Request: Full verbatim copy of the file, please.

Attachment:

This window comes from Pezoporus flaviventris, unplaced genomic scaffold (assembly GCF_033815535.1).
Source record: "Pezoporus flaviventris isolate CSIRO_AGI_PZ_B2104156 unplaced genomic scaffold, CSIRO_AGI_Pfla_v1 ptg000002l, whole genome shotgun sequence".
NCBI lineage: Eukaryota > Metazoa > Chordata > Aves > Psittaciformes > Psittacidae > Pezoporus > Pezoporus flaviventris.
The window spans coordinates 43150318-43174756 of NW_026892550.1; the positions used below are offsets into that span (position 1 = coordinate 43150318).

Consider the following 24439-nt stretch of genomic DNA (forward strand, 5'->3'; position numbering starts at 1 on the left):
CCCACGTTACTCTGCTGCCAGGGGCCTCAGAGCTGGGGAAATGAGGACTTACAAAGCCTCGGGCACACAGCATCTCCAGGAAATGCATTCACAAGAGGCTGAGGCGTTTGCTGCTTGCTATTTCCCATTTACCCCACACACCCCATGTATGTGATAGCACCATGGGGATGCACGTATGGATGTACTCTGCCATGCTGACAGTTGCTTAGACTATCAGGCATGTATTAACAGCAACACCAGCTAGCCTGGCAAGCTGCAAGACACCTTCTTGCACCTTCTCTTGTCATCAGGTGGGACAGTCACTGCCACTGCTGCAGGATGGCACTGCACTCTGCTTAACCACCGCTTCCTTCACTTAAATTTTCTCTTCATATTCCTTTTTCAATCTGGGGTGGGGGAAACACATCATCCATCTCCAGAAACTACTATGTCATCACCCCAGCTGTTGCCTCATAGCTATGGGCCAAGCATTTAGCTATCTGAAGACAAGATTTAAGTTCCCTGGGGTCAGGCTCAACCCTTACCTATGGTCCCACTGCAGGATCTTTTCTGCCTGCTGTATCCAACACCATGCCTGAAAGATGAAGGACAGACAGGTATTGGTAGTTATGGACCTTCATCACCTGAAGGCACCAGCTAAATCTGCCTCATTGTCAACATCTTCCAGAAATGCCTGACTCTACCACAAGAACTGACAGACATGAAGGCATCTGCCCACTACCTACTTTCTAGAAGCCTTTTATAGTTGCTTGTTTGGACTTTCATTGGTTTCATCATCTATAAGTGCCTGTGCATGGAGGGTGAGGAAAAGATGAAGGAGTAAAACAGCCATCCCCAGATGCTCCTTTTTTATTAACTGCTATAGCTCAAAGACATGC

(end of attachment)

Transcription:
This window comes from Pezoporus flaviventris, unplaced genomic scaffold (assembly GCF_033815535.1).
Source record: "Pezoporus flaviventris isolate CSIRO_AGI_PZ_B2104156 unplaced genomic scaffold, CSIRO_AGI_Pfla_v1 ptg000002l, whole genome shotgun sequence".
NCBI lineage: Eukaryota > Metazoa > Chordata > Aves > Psittaciformes > Psittacidae > Pezoporus > Pezoporus flaviventris.
The window spans coordinates 43150318-43174756 of NW_026892550.1; the positions used below are offsets into that span (position 1 = coordinate 43150318).

Consider the following 24439-nt stretch of genomic DNA (forward strand, 5'->3'; position numbering starts at 1 on the left):
CCCACGTTACTCTGCTGCCAGGGGCCTCAGAGCTGGGGAAATGAGGACTTACAAAGCCTCGGGCACACAGCATCTCCAGGAAATGCATTCACAAGAGGCTGAGGCGTTTGCTGCTTGCTATTTCCCATTTACCCCACACACCCCATGTATGTGATAGCACCATGGGGATGCACGTATGGATGTACTCTGCCATGCTGACAGTTGCTTAGACTATCAGGCATGTATTAACAGCAACACCAGCTAGCCTGGCAAGCTGCAAGACACCTTCTTGCACCTTCTCTTGTCATCAGGTGGGACAGTCACTGCCACTGCTGCAGGATGGCACTGCACTCTGCTTAACCACCGCTTCCTTCACTTAAATTTTCTCTTCATATTCCTTTTTCAATCTGGGGTGGGGGAAACACATCATCCATCTCCAGAAACTACTATGTCATCACCCCAGCTGTTGCCTCATAGCTATGGGCCAAGCATTTAGCTATCTGAAGACAAGATTTAAGTTCCCTGGGGTCAGGCTCAACCCTTACCTATGGTCCCACTGCAGGATCTTTTCTGCCTGCTGTATCCAACACCATGCCTGAAAGATGAAGGACAGACAGGTATTGGTAGTTATGGACCTTCATCACCTGAAGGCACCAGCTAAATCTGCCTCATTGTCAACATCTTCCAGAAATGCCTGACTCTACCACAAGAACTGACAGACATGAAGGCATCTGCCCACTACCTACTTTCTAGAAGCCTTTTATAGTTGCTTGTTTGGACTTTCATTGGTTTCATCATCTATAAGTGCCTGTGCATGGAGGGTGAGGAAAAGATGAAGGAGTAAAACAGCCATCCCCAGATGCTCCTTTTTTATTAACTGCTATAGCTCAAAGACATGC